Shocking News: Union Guy Favors Occupational Licensure

The Google LFOD news alert rang for an article in the Boston Business Journal by one Lou Antonellis ("business manager/financial secretary at the International Brotherhood of Electrical Workers Local 103 in Boston"). His goal is to tell readers that Mass. is right to play it safe on professional licenses. It is a screed in favor of occupational licensure. And it kind of pissed me off, and I've decided to look at it in a little more detail than usual.

We'll get to the LFOD part in a minute, but Lou's article begins… unpromisingly:

As licensed electricians, our jobs have always been risky. Construction is one of the most dangerous jobs around, with 12.5 deaths for every 100,000 workers. Electrocutions kill an average of 143 construction workers each year. Steep falls kill even more of us.

When we touch a live wire, we are relying on the years of training, and the continuing education, required by our licenses. We are also relying on the licenses of the electricians who worked on the worksite before us. The clients we work for, and passersby on the street, are all relying on those licenses, too.

Note the explicit assumption: licensure leads to increased safety.

Because it's not just electricians who are harmed by shoddy electrical work by unlicensed workers. Electrical hazards cause more than 300 deaths and 4,000 injuries each year among the U.S. workforce. Electrocution is sixth among causes of all workplace deaths in America, according to OSHA.

According to OSHA's 2018 accounting electrocution was the number three cause of fatalities in private industry ("excluding highway collisions" for some reason).

But even that high ranking resulted in "only" 86 deaths, not 300. A recent report issued by the National Fire Protection Association on fatal workplace electrical injuries provides historical numbers. Using data from the Bureau of Labor Statistics, it found a total of 1651 worker deaths from electrical injuries over the 11-year period 2007-2016, an average of about 150/year.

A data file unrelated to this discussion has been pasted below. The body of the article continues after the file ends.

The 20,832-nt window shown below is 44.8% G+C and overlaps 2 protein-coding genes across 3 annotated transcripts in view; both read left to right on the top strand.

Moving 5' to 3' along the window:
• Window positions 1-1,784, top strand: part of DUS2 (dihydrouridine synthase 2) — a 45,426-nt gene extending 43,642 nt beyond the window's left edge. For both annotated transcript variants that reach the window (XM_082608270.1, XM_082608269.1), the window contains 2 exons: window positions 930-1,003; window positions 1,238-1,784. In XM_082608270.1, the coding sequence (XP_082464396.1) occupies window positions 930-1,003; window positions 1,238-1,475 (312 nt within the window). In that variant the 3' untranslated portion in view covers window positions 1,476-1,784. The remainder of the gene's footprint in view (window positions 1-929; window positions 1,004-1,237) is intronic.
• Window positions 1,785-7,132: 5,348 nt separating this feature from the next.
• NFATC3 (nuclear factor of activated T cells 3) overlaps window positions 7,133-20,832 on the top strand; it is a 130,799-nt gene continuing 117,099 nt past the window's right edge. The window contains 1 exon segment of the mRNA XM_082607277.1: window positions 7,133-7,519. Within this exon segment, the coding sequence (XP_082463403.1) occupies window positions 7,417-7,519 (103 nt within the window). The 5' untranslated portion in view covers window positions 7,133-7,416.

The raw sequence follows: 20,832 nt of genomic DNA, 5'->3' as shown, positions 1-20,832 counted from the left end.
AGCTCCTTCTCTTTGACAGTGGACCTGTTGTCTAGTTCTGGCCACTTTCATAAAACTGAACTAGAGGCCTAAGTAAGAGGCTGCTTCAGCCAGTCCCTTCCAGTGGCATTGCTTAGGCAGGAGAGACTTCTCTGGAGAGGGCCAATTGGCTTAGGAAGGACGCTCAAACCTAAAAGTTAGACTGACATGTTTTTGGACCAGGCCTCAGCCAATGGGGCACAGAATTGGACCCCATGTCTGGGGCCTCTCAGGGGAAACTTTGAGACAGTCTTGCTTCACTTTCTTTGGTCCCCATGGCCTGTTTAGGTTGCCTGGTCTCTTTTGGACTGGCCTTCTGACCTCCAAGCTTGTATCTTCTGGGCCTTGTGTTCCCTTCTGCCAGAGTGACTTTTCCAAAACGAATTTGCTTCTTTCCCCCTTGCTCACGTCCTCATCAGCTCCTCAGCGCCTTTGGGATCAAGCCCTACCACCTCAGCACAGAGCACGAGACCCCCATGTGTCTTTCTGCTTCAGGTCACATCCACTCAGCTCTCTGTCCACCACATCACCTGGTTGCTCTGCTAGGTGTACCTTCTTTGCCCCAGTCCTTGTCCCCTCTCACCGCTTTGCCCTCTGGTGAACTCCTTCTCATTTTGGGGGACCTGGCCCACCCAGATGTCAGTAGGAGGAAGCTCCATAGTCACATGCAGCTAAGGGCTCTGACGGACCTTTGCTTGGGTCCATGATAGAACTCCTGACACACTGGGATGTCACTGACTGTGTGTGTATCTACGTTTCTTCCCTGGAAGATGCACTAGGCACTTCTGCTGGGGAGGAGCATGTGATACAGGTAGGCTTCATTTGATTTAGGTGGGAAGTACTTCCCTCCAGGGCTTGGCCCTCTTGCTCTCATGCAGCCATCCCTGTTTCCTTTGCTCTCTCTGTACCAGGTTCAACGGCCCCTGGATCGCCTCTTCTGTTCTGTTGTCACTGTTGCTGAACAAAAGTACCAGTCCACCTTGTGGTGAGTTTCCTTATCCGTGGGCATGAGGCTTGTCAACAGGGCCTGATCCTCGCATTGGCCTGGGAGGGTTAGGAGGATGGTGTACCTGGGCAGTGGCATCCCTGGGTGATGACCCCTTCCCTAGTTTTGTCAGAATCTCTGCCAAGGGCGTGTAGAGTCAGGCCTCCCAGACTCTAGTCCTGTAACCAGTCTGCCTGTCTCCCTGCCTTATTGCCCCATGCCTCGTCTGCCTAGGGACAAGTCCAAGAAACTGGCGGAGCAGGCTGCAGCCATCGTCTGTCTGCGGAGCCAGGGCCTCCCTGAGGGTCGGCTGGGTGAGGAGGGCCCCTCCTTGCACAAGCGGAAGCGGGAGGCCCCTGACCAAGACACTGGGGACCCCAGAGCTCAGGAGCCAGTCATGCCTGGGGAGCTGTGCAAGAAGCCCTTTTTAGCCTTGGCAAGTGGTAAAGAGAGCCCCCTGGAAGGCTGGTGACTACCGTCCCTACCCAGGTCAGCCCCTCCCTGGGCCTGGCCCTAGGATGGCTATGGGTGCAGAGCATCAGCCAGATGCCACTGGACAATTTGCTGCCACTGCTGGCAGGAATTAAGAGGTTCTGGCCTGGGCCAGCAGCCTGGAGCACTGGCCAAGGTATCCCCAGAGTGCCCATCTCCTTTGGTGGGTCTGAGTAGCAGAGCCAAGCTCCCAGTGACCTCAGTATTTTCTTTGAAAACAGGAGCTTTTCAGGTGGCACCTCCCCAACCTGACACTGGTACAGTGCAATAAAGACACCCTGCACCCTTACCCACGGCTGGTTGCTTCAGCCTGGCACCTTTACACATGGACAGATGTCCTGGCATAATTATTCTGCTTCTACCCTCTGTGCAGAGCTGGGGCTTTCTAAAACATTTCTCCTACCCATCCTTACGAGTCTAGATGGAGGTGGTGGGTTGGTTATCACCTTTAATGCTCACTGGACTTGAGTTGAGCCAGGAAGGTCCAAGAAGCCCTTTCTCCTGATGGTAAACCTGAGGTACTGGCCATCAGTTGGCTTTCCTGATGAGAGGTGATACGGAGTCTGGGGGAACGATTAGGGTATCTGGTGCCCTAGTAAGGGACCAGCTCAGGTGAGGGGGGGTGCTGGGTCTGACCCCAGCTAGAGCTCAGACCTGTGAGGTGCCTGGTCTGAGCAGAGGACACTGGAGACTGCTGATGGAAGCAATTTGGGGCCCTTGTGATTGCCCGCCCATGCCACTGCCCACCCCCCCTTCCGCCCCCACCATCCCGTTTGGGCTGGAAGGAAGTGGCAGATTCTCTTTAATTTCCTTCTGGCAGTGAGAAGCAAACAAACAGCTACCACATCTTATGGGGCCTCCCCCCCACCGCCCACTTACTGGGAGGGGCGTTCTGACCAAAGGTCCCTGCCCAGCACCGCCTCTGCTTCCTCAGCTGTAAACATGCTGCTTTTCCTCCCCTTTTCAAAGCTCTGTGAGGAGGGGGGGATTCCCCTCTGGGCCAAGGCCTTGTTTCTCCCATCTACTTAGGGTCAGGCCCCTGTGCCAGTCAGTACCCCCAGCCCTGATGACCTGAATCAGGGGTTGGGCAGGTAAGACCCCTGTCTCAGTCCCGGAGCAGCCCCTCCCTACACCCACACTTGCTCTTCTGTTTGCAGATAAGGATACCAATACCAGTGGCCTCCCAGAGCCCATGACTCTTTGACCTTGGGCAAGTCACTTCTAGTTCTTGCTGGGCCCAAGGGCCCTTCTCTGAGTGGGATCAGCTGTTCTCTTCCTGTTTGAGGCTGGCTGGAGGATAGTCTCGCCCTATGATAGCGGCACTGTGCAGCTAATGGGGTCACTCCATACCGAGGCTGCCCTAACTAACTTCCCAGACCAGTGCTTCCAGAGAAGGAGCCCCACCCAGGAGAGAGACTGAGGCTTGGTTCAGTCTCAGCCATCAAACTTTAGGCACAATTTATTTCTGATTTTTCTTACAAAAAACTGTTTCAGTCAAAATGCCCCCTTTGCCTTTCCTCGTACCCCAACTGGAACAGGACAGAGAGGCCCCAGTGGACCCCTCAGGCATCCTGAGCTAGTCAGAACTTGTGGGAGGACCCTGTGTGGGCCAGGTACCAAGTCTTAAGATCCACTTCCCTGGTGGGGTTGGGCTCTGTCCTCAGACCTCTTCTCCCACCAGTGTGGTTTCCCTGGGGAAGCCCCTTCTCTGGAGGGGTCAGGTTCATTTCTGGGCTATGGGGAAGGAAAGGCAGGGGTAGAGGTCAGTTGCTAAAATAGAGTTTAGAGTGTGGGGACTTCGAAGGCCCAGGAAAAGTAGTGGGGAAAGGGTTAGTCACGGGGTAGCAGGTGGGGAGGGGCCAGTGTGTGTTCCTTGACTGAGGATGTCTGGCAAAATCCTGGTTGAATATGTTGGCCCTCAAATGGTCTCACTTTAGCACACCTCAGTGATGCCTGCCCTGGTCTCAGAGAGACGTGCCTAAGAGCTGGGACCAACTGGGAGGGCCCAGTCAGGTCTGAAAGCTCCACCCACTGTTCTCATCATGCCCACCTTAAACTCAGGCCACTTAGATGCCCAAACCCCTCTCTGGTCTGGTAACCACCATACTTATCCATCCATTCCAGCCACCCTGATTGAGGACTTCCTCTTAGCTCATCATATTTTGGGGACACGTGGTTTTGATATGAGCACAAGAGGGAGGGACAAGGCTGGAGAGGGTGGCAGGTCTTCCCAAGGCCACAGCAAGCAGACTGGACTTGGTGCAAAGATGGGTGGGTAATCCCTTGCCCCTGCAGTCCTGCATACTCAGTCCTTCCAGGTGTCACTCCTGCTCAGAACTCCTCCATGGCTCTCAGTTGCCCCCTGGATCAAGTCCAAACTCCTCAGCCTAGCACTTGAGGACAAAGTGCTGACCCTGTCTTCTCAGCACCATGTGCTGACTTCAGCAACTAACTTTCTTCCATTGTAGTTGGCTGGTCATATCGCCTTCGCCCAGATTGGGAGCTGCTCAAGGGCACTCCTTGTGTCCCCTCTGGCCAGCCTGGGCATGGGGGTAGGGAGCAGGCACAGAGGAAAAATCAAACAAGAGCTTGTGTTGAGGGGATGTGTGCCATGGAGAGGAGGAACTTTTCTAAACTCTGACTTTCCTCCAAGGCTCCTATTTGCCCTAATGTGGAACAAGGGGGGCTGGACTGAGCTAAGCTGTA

"Even one death is too many" of course. But (if you would like) read it yourself for what's not there: there's no indication whatsoever that "shoddy electrical work by unlicensed workers" is a major factor in those deaths. Instead the major problem seems to be lack of proper precautions: not turning off the power to hot wires before working around them, for example.

So Lou is (at best) exaggerating. Let's move on. His real gripe is against people advocating licensure reform. And the contempt simply oozes:

The Pioneer Institute has released a so-called report by a college undergraduate student, arguing that burdensome Massachusetts licensure regulations are stifling the economy. But the study itself concluded that Massachusetts is actually in the bottom half of states when it comes to the number of professions that it regulates through licenses.

The report is not "so-called"; you can easily find a November 2019 Pioneer Institute blurb about it, which links to the (PDF) report (actually it calls itself a "white paper"). The author is one Alex Muresianu, (indeed) a junior econ student at Tufts.

Alex refers to an Institute of Justice (IJ) study License to Work. True enough, for that study, Massachusetts ranked 29th out of the 50 states plus D. C. in terms of number of occupations licensed. So, yeah, technically in the bottom half on that score. But also in the top 60%.

But what Lou doesn't mention is that the IJ study looked at lower-income occupations only. No doctors, lawyers, or even electricians.